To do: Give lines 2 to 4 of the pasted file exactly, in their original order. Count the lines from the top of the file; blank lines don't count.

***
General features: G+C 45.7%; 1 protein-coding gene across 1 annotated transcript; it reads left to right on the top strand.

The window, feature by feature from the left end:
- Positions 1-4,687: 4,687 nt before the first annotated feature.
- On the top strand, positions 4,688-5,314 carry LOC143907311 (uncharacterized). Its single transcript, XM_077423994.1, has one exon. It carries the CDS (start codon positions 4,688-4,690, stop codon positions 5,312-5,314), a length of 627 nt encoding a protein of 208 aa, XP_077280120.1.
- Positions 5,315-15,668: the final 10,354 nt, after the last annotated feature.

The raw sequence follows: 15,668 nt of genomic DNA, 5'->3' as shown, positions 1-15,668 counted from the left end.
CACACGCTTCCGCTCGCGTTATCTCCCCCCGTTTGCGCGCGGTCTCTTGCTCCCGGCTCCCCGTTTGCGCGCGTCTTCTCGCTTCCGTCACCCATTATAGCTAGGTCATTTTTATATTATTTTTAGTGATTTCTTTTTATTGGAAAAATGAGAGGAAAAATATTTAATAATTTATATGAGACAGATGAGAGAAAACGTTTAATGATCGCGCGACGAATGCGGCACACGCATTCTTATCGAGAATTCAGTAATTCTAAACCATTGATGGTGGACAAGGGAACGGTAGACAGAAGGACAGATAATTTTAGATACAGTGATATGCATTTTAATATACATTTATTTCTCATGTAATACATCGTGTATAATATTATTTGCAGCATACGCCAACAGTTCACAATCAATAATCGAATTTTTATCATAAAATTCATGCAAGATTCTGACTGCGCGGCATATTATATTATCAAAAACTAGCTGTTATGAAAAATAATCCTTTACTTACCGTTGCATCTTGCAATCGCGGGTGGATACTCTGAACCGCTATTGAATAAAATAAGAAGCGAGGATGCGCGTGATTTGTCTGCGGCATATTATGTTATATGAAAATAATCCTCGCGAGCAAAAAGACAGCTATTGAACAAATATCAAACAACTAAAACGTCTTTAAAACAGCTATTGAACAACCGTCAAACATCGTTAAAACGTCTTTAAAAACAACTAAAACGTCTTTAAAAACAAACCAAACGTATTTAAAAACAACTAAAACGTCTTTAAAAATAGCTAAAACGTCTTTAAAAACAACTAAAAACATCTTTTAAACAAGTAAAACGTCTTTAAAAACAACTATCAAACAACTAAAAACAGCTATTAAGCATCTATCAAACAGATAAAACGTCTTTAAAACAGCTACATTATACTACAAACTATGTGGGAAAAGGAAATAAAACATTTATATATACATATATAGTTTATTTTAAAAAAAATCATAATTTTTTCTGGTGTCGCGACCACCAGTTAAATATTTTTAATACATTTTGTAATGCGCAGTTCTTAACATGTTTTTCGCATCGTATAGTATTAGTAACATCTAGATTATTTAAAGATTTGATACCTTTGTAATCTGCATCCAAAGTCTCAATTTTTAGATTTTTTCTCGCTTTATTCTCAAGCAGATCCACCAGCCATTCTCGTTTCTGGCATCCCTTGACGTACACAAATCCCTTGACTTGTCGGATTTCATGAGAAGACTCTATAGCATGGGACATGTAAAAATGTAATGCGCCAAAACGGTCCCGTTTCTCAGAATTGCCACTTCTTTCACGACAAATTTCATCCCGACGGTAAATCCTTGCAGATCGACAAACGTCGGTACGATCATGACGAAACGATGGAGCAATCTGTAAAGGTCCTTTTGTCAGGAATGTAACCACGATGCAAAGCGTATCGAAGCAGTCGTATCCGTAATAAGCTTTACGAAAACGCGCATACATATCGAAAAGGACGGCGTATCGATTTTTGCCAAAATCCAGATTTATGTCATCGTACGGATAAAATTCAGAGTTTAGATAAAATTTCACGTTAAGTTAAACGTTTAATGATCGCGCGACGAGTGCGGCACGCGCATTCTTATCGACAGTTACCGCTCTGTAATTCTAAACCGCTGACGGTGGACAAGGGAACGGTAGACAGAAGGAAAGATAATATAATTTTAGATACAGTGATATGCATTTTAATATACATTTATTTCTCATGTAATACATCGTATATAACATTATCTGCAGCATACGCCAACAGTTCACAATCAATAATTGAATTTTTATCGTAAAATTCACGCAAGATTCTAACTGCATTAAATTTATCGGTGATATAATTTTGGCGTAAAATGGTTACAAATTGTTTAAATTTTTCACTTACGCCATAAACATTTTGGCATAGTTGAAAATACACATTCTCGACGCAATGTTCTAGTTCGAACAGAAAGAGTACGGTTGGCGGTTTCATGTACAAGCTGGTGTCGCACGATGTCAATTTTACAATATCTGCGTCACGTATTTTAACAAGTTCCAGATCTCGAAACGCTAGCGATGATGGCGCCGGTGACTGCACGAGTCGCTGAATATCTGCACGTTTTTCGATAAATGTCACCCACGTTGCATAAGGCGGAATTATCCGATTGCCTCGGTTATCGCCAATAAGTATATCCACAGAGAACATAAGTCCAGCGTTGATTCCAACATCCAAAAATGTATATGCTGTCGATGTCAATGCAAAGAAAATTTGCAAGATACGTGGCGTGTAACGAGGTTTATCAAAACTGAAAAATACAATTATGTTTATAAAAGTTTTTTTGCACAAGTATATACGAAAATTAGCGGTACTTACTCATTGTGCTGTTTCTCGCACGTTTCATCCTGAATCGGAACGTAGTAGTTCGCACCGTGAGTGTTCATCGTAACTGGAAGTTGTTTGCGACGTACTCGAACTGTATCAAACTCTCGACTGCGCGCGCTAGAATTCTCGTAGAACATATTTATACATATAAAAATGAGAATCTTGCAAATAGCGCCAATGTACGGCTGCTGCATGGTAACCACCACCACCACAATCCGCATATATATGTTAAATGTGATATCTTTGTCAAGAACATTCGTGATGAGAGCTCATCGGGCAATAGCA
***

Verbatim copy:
The window, feature by feature from the left end:
- Positions 1-4,687: 4,687 nt before the first annotated feature.
- On the top strand, positions 4,688-5,314 carry LOC143907311 (uncharacterized). Its single transcript, XM_077423994.1, has one exon. It carries the CDS (start codon positions 4,688-4,690, stop codon positions 5,312-5,314), a length of 627 nt encoding a protein of 208 aa, XP_077280120.1.